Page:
Did you know?: Registered account beneficiaries (in the case of divorce)

May 24, 2019 | Christos Koutsavakis


The third entry in our Did you know? series stresses the importance of reviewing the beneficiary designation on your registered accounts.

Imagine this scenario: you have been through a divorce and removed your ex-spouse from your will. Did you remember to visit your investment advisor to amend the beneficiary designations on your registered accounts such as RRSP, RRIF, and TFSA?

In a nutshell: spouses typically name each other as beneficiary or successor annuitant on registered accounts to allow for a tax-free rollover of assets on death, among other reasons. The designation remains in place even after divorce unless you change it (although the tax-free status of a spousal rollover would no longer apply). Should the beneficiary designation and the will not agree with each other, the beneficiary designation may take priority over the will. It is not our place to make legal advice, but clearly there should be agreement between the beneficiary designation on your registered accounts and the beneficiaries in your will to avoid legal confusion for your executor.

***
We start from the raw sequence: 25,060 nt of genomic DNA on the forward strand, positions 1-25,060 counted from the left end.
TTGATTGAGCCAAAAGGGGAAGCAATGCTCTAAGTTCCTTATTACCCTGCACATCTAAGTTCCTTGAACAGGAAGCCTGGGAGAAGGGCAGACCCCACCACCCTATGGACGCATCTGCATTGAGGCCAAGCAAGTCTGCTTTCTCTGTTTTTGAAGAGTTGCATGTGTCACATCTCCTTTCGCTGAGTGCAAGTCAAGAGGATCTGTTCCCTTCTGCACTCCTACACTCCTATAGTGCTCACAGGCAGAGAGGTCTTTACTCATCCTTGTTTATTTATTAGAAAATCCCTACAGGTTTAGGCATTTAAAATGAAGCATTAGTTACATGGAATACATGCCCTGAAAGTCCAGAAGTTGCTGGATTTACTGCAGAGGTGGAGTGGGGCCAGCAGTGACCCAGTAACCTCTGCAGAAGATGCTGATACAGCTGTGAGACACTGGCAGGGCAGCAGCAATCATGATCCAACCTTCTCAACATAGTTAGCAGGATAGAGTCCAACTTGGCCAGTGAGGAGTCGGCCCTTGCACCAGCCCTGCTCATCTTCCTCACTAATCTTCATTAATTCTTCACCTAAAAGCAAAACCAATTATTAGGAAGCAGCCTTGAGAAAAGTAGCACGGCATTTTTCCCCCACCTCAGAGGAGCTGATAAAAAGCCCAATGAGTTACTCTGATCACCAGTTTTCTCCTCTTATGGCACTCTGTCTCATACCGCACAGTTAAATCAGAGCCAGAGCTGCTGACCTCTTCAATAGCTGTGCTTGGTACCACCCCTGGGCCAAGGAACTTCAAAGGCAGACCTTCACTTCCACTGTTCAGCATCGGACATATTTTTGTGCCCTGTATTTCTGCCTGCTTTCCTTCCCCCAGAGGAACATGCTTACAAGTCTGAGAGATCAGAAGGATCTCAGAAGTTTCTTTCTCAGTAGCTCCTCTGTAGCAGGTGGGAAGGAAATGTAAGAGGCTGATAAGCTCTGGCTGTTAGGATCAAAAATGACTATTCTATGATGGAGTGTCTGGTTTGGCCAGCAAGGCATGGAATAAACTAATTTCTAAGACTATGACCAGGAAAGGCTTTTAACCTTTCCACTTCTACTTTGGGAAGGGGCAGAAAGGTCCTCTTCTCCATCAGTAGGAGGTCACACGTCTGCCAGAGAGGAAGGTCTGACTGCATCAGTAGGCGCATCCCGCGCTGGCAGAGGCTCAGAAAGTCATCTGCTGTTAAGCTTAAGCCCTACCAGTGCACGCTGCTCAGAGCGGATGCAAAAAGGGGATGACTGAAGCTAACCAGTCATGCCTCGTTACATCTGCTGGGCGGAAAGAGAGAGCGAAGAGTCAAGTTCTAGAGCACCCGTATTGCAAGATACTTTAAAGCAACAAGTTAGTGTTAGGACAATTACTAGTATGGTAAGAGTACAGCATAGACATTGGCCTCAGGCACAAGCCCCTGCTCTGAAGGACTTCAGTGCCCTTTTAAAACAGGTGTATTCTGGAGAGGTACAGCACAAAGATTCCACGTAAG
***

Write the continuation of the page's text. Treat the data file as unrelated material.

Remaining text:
One way this could really matter: if the beneficiary designation takes precedence, then your ex-spouse, as beneficiary, would receive the full amount of assets from the account, even though this is in contradiction to your will. The assets are deemed to be deregistered upon your death, and if the account is not a TFSA, then this leads to a tax liability. The tax liability would fall to your estate and not to your ex-spouse. The beneficiaries of your estate, as listed in your will, would miss out on the registered account assets and be on the hook for the tax burden from deregistering those assets. If you are divorced or separated, make sure to review the beneficiaries of your registered accounts!

If you are concerned that this may apply to you, contact your investment advisor.